It is expected that people will get better care and support and fewer will “fall through the cracks” of care.
Norman Lamb has said that full integration will see an end to uncoordinated services leading to patients being passed around the health and social care systems.
The Department of Health (DoH) has said there will be a drop in the number of patients needlessly stuck in hospitals when health and social care are integrated in 2018.
NHS England will have a budget of about £1bn to ensure there are integrated projects in every part of the country by 2015. These projects will trial the integration before it’s introduction in 2018.
The government has asked a regulator and NHS England to develop a system that will stop people being passed around between doctors in hospitals and community services.
The new proposals say hospitals would also be paid based on how patients rate their experiences.
There are currently two separate systems, which the DoH says leaves people often getting disjointed care and support that isn’t designed to suit their needs.
Current problems include people having to re-tell their story every time they encounter a new service, people not getting the support they need because different parts of the system don’t talk to each other or share information and notes.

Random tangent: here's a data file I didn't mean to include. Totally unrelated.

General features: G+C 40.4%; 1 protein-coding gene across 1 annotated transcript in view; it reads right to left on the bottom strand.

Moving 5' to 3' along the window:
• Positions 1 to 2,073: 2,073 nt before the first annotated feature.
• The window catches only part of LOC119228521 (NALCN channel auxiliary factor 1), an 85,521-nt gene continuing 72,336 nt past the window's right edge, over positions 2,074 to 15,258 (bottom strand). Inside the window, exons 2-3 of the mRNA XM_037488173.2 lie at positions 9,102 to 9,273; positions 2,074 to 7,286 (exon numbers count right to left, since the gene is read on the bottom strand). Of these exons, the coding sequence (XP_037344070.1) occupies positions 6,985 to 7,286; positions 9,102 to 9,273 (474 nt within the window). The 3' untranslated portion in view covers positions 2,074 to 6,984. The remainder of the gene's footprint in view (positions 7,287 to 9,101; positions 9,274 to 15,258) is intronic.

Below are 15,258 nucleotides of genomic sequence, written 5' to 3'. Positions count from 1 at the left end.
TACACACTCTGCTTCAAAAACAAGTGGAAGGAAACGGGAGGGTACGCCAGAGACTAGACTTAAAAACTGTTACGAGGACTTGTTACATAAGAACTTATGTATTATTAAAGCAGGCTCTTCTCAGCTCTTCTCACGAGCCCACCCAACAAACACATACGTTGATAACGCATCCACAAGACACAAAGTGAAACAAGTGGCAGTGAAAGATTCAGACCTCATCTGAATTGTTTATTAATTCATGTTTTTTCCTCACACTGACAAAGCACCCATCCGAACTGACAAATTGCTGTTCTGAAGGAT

Older people are often discharged from hospital to homes that have not been adapted to their needs, which can cause them to deteriorate or fall and end up being rushed back in to hospital.
Patients face long waits in hospital with the present system before being discharged which the DoH says is in part because of inadequate coordination between hospital and social care staff, and delayed discharges cost the NHS £370m a year.
Norman Lamb said:
People don’t want health care or social care, they just want the best care. This is a vital step in creating a truly joined up system that puts people first.
Unless we change the way we work, the NHS and care system is heading for a crisis. This national commitment to working together is an important moment in ensuring we have a system which is fit for the future.
Sir Merrick Cockell, chair of the Local Government Association, said that there is much more emphasis on the responsibility of councils to integrating services and help find new ways of addressing the long-standing concerns around the future funding of care services.
Chris Ham, chief executive of the King’s Fund, said:
Feedback from our work with local health and social care leaders indicates that some aspects of current policy and regulation are acting as barriers to delivering co-ordinated care.
This should be addressed by giving pioneer areas freedom and flexibility to overcome these restrictions when they are rolled out from September.